click for printable version
Translate this page into
Powered by FreeTranslation.com
The First Experiment: A Lesson in How Not to Germinate Seeds
Objective:How does the concentration of magnesium in a radish plant's nutrient supply affect its growth?
Our hypothesis:Radish plants require magnesium to grow, but they will not grow as well if they have too much magnesium.
Our prediction:If radish plants require magnesium to grow, then the leaves of the plants with no magnesium in their nutrient supply will undergo chlorosis and the plants will die. If radish plants do not grow as well with too much magnesium, then the plants with double the magnesium in their nutrient supply will not grow to be as large as the plants with a normal amount of magnesium in their nutrient supply.
We mixed nutrient solutions according to Dr. Alan Cooper's formula in the manner outlined in S.H.A.R.P. Lesson Three. We made one nutrient solution with the amount of magnesium in the recipe, one with double the amount of magnesium in the recipe, and one with no magnesium at all. We were not able to find all the chemicals in the nutrient solution recipe, so we had to make calcium nitrate by doing an acid-base titration with nitric acid and calcium hydroxide. We also were not able to find any EDTA iron, so after much experimentation and frustration Josh was able to invent a procedure for making EDTA iron from EDTA acid and several other chemicals. This earned him the nickname "Bomb Boy."
We built three hydroponic apparatuses: one for the radishes with normal magnesium, one for the radishes with double magnesium, and one for the radishes with no magnesium. We built them according to the instructions in S.H.A.R.P. Lesson Four, Step One. We had built the hydroponic apparatuses a different way, but Ms. V said it wasn't going to work, so we changed the setup around and it worked fine.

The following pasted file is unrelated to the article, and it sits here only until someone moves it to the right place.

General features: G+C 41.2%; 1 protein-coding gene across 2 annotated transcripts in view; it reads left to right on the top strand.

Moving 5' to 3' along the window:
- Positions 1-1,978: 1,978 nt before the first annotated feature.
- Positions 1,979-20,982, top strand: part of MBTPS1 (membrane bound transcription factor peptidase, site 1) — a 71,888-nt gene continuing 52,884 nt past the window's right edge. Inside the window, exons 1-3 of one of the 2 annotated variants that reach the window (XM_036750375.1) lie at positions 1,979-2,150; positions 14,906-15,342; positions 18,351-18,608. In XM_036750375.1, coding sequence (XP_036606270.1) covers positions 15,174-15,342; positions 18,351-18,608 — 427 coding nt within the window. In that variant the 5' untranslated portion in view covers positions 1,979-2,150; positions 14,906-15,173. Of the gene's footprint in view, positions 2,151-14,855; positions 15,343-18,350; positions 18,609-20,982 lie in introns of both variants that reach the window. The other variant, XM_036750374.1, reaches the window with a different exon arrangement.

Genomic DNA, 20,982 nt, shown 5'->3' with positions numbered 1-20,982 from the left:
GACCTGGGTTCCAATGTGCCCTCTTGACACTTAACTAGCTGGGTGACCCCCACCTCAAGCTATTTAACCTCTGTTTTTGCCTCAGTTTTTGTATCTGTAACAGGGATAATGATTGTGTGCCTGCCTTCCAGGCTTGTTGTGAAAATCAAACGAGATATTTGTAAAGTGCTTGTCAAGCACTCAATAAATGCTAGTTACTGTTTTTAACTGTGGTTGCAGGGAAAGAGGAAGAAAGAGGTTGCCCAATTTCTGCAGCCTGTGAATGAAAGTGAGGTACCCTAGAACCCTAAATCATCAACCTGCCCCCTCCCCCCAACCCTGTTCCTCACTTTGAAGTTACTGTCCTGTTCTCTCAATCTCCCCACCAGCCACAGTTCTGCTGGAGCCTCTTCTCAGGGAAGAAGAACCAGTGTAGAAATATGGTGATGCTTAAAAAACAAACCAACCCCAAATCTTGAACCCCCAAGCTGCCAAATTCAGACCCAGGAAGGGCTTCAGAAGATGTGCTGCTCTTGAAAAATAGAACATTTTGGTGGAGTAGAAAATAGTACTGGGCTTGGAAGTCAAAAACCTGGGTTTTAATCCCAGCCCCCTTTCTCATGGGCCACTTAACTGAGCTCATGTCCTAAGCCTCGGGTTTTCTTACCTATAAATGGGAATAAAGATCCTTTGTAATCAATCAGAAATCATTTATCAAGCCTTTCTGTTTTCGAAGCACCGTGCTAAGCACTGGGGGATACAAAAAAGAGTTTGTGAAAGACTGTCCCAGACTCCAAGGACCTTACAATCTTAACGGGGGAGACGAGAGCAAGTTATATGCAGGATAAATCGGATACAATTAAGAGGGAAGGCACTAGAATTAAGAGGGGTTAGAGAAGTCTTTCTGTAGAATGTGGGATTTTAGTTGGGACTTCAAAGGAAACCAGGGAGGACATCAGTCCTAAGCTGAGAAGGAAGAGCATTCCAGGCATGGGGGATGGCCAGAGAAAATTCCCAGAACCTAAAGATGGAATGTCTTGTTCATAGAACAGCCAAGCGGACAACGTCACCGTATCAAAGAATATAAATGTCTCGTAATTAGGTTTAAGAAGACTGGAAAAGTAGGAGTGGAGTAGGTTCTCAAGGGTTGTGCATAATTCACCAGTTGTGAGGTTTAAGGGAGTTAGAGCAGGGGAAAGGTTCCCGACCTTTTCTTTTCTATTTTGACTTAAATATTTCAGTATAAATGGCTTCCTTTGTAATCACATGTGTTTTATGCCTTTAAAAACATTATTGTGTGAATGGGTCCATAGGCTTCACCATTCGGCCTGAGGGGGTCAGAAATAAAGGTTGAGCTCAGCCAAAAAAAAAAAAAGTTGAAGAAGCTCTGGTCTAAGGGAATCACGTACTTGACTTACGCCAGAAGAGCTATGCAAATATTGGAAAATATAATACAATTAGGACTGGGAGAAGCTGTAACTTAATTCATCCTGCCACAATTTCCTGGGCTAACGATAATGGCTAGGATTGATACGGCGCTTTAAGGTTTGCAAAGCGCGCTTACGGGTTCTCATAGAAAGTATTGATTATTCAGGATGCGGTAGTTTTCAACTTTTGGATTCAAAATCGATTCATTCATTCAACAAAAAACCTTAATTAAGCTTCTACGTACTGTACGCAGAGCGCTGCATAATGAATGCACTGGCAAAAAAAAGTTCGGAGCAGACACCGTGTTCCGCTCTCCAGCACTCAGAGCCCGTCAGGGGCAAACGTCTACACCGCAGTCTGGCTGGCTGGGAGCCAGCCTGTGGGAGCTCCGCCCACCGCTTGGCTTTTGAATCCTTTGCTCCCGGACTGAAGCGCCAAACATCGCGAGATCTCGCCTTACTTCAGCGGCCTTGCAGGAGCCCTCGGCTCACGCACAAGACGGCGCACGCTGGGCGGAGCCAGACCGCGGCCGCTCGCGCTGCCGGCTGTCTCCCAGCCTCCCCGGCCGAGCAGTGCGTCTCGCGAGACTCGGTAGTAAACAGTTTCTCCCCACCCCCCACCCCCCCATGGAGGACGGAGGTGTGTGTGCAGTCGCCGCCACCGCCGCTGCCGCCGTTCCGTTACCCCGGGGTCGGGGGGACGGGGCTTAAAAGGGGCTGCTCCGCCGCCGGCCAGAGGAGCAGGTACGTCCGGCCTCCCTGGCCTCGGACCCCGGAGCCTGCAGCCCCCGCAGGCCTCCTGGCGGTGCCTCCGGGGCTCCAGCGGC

Then we germinated our Cherry Belle Radish seeds, mostly following the instructions in S.H.A.R.P. Lesson Four, Step Three. We put cotton balls in four petri plates and put several seeds in each petri plate. We soaked the seeds and cotton balls thoroughly with water and closed the lid of the petri plate. We then left the petri plates in the sun and waited for the seeds to germinate.
Well, the seeds germinated, and soon our petri plates were full of little plants. We weren't really sure when to take the little plants out of the petri plates and plant them in the Perlite, so we made the mistake of leaving our baby plants alone in the petri plates without baby-proofing their environment. We left them in the greenhouse for the weekend, and by Monday they had grown so much that they had pushed the lid off the top of the petri plate. There had been water trapped in the petri plate keeping the little plants moist, and when the lid came off the water evaporated. Most of the plants did not survive this episode. But we learned from our mistake: In our next experiment, we rubber-banded the petri plates shut so the little plants would not grow, push the lid off, and dry themselves out.
But that was not the end of the experiment! We planted the surviving radishes in the Perlite and fed them the normal nutrient solution, and they grew and prospered. We decided to not attempt the experiment with different nutrient solutions since we didn't have very many radishes left.
When these radishes were large enough to pick, we harvested five healthy-looking radishes. Though we did not put them in the water, we did refrigerate them, and we got twelve people to eat them and comment on their taste:
While we were unable to find out anything in this experiment about how radishes react to magnesium concentration in their nutrient solution, we did find that radishes can successfully be grown using hydroponic methods. On top of that, the people who tried our hydroponic radishes generally liked them, so we can conclude that hydroponics is a generally viable method for growing radishes.
© 2001 S.H.A.R.P.: The Super Hydroponic Awesome Radish Project. All rights reserved. Photographs from this page may not be used without permission.